Tuesday, 18 March 2014

March 17th

On the last calm and sunny day forecast for at least a week, a small movement of migrants was noted on the island. A total of seven Goldcrests and seven Chiffchaffs was an increase on recent days; two Sand Martins flew over the withies midday; a Continental Stonechat had arrived in the Carreg Wetlands, and spent the afternoon bursting into song, producing amazing imitations and superb sounds. Elsewhere, the Hooded Crow was seen on The Narrows, a Jack Snipe and two Snipe were flushed from the wetlands.

A handful of Chiffchaffs spent the day feeding on insects in Plas Withy, which included a couple of birds with slight tones of grey on the neck and nape, perhaps indicating a slightly more eastern origin.
 An interesting Stonechat which arrived into the Carreg Wetlands was producing some amazing tones and imitations of other species. However, there were not many external characteristics to indicate a continental rubicola. The extensive white on the inner wing coverts is, however, one good feature.
A flock of about 26 Choughs have been feeding all over The Narrows every day at the moment. This particular group are well-positioned in front of Bardsey Bird and Field Observatory

March 18th

A fresh south-westerly breeze saw wind speeds exceeding 20 mph for the first time in over a week! However, there was still a respectable selection of noteworthy species around the island: the first Manx Shearwater of the year glided past the south end of the island in the early hours; a Whimbrel was amongst the Oystercatchers in Henllwyn; and eight Purple Sandpipers were seen on Carreg Yr Honwy. In terms of passerines, a scattering of warblers amounted to four Chiffchaffs and five Goldcrests,and a possible Scandinavian Rock Pipit was seen on The Narrows. The Hooded Crow was yet again amongst the flock of Choughs near Solfach.

The most exciting discovery of the day came in the form of a re-trap Jack Snipe. The snipe was initially seen crouching amongst a clump of grass in the wetlands, its perfect camouflage giving the bird confidence to remain put, despite observers standing a couple of metres away. Within a few minutes, the drag net team launched into action, and managed to successfully capture the Jack Snipe. On extraction, it was discovered that the bird already had a ring on! And, even more impressive, it was one of ours! Closer examination of past ringing books at the Observatory led to the discovery that we had ringed this particular Jack Snipe on 12 April 2013, less than 50 metres away! This means that this bird has travelled all the way to its breeding grounds in Russia, only to return to the exact same overwintering spot here on Bardsey! According to the BTO database, there have only been about 75 recoveries of Jack Snipe in the UK (check out the fact sheet here), although it is unlikely that many of these have involved time-periods of just under a year between recoveries.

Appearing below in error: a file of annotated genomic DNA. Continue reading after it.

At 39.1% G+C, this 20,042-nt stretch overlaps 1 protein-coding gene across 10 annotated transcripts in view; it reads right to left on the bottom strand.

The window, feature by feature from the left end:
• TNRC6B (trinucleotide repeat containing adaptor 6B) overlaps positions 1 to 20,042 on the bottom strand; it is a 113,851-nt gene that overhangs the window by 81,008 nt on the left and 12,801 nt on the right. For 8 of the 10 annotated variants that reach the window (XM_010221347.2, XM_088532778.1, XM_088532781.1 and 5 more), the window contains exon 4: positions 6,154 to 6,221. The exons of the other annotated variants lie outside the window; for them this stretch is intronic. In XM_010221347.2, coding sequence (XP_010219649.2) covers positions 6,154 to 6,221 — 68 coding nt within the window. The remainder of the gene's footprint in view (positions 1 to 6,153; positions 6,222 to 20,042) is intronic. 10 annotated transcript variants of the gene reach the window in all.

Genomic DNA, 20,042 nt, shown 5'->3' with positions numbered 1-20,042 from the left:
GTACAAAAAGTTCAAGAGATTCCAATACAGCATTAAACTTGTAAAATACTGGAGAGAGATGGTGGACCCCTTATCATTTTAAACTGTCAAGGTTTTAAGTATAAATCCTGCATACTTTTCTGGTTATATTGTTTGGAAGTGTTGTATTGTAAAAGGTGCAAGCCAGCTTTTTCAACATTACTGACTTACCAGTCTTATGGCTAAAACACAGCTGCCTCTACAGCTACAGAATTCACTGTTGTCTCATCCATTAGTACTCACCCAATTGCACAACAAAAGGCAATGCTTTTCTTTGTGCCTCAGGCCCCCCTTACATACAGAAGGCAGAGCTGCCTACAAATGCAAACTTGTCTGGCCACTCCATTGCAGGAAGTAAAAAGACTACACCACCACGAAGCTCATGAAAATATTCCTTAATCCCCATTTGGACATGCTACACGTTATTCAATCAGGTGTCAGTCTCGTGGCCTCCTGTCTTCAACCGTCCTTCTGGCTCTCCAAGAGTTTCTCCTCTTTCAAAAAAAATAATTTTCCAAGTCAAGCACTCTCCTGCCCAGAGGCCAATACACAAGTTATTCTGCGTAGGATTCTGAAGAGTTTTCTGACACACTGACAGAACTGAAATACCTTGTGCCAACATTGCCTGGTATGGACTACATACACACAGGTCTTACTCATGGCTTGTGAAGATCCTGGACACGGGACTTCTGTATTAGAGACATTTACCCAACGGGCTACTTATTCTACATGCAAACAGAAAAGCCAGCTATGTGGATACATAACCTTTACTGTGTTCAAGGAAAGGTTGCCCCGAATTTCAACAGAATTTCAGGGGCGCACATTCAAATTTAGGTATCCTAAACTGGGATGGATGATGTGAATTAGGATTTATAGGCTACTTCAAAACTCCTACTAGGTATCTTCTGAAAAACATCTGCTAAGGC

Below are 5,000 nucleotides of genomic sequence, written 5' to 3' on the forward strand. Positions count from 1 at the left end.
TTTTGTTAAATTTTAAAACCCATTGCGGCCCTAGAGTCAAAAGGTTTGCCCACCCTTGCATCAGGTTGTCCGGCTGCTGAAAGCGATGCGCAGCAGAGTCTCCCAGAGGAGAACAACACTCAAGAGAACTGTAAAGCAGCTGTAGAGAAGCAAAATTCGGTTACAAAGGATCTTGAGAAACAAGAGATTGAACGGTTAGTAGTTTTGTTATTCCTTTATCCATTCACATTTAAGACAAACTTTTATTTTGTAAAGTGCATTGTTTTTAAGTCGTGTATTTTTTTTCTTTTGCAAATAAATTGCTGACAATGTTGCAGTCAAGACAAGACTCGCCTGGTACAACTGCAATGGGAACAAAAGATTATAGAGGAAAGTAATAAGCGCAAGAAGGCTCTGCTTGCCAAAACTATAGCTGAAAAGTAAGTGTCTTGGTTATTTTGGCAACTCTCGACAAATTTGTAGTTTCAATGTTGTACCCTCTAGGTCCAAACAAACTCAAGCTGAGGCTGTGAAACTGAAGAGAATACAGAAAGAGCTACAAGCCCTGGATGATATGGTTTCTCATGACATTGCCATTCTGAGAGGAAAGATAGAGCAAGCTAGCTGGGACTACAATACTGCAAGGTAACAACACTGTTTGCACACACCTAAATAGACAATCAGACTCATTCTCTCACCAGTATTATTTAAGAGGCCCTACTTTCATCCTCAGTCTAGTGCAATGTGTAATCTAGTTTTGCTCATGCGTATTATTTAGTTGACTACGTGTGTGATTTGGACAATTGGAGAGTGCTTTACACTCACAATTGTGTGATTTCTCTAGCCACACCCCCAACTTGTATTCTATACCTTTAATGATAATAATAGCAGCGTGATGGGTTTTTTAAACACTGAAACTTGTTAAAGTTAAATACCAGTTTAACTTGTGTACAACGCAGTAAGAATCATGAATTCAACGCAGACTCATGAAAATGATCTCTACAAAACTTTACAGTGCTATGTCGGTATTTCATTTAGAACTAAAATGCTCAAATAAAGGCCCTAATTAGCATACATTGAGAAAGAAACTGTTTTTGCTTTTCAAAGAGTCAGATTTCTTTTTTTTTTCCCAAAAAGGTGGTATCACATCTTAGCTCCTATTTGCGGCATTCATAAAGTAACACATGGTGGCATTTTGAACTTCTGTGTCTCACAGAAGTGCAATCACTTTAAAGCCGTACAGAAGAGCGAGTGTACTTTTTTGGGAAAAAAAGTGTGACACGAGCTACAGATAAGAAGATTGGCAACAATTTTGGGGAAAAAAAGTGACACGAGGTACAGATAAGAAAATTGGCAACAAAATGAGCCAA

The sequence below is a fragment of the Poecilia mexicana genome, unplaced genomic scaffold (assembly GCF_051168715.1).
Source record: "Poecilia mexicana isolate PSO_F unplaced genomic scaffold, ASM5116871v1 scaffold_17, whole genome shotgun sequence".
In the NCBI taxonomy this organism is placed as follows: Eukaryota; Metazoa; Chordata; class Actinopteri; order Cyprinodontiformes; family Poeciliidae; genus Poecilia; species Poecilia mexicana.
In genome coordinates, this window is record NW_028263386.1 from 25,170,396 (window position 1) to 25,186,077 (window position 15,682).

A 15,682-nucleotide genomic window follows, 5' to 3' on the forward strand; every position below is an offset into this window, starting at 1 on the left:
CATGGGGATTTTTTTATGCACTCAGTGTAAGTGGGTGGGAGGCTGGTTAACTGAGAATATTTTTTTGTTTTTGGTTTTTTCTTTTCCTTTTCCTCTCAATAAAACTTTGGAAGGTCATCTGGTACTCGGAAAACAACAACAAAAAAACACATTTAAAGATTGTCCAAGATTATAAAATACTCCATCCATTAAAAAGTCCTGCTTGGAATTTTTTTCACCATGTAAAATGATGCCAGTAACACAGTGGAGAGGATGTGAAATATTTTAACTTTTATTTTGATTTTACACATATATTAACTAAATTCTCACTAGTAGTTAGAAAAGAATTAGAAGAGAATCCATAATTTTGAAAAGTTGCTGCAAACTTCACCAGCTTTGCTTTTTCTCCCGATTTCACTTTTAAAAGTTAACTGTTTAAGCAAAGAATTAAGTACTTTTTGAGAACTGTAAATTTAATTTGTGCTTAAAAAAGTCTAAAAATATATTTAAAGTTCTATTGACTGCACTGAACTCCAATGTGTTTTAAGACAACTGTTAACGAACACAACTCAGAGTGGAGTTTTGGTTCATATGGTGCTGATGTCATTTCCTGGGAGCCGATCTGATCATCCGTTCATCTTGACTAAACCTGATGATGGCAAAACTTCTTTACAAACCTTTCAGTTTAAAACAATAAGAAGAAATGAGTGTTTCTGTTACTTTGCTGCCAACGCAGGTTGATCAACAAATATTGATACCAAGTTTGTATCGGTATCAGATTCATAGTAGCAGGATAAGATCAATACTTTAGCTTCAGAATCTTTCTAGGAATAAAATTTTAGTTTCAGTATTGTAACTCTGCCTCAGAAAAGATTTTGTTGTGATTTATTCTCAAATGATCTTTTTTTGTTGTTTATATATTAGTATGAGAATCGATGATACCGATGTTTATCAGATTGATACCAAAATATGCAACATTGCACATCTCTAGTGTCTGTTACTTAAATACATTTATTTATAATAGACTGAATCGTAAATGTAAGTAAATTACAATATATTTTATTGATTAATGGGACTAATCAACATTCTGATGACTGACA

The fantastic Jack Snipe before it was caught- amazingly, this particular bird was caught using a hand net last April, which just shows how reluctant these birds are to move! The bird was caught less than 100 feet away from where it was in April 2013, and that is after travelling to its breeding grounds in Russia and back!
This is certainly a fantastic start to the Jack Snipe trapping season, and just illustrates the importance of ringing. If we hadn't ringed the bird last April, we would have no way of knowing that this is the same bird!
Can you spot the Jack Snipe?
This rather smart Rock Pipit showed many features that indicate it to be a Scandinavian Rock Pipit. For example, the large, pale supercilium, the slight peachy hue to the throat and breast, and the grey tones of the ear coverts. Opinions are welcome.

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